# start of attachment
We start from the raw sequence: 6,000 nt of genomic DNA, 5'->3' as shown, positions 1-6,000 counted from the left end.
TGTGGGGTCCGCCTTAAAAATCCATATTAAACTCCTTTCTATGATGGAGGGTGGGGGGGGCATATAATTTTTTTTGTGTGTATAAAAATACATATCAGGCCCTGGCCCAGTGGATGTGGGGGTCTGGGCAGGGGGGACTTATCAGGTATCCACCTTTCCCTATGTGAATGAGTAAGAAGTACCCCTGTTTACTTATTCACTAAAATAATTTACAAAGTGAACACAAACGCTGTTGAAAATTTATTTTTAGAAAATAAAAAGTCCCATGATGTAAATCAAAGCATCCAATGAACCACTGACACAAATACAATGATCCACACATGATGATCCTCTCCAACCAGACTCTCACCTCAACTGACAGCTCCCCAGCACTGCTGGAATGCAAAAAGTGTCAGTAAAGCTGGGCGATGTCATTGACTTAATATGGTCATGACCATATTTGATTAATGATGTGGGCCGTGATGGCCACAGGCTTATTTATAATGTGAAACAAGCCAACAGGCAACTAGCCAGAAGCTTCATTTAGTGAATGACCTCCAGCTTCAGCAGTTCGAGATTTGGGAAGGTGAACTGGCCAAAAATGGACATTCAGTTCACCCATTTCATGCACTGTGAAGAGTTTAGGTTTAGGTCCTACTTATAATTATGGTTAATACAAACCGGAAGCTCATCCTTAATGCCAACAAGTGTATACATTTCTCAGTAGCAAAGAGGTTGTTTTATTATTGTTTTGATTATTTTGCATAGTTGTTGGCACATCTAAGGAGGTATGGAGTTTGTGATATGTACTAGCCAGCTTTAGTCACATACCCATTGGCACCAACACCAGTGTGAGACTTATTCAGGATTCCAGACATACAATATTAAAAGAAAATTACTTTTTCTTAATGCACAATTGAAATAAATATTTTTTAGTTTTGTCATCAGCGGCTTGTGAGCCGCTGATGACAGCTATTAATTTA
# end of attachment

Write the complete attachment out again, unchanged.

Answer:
We start from the raw sequence: 6,000 nt of genomic DNA, 5'->3' as shown, positions 1-6,000 counted from the left end.
TGTGGGGTCCGCCTTAAAAATCCATATTAAACTCCTTTCTATGATGGAGGGTGGGGGGGGCATATAATTTTTTTTGTGTGTATAAAAATACATATCAGGCCCTGGCCCAGTGGATGTGGGGGTCTGGGCAGGGGGGACTTATCAGGTATCCACCTTTCCCTATGTGAATGAGTAAGAAGTACCCCTGTTTACTTATTCACTAAAATAATTTACAAAGTGAACACAAACGCTGTTGAAAATTTATTTTTAGAAAATAAAAAGTCCCATGATGTAAATCAAAGCATCCAATGAACCACTGACACAAATACAATGATCCACACATGATGATCCTCTCCAACCAGACTCTCACCTCAACTGACAGCTCCCCAGCACTGCTGGAATGCAAAAAGTGTCAGTAAAGCTGGGCGATGTCATTGACTTAATATGGTCATGACCATATTTGATTAATGATGTGGGCCGTGATGGCCACAGGCTTATTTATAATGTGAAACAAGCCAACAGGCAACTAGCCAGAAGCTTCATTTAGTGAATGACCTCCAGCTTCAGCAGTTCGAGATTTGGGAAGGTGAACTGGCCAAAAATGGACATTCAGTTCACCCATTTCATGCACTGTGAAGAGTTTAGGTTTAGGTCCTACTTATAATTATGGTTAATACAAACCGGAAGCTCATCCTTAATGCCAACAAGTGTATACATTTCTCAGTAGCAAAGAGGTTGTTTTATTATTGTTTTGATTATTTTGCATAGTTGTTGGCACATCTAAGGAGGTATGGAGTTTGTGATATGTACTAGCCAGCTTTAGTCACATACCCATTGGCACCAACACCAGTGTGAGACTTATTCAGGATTCCAGACATACAATATTAAAAGAAAATTACTTTTTCTTAATGCACAATTGAAATAAATATTTTTTAGTTTTGTCATCAGCGGCTTGTGAGCCGCTGATGACAGCTATTAATTTA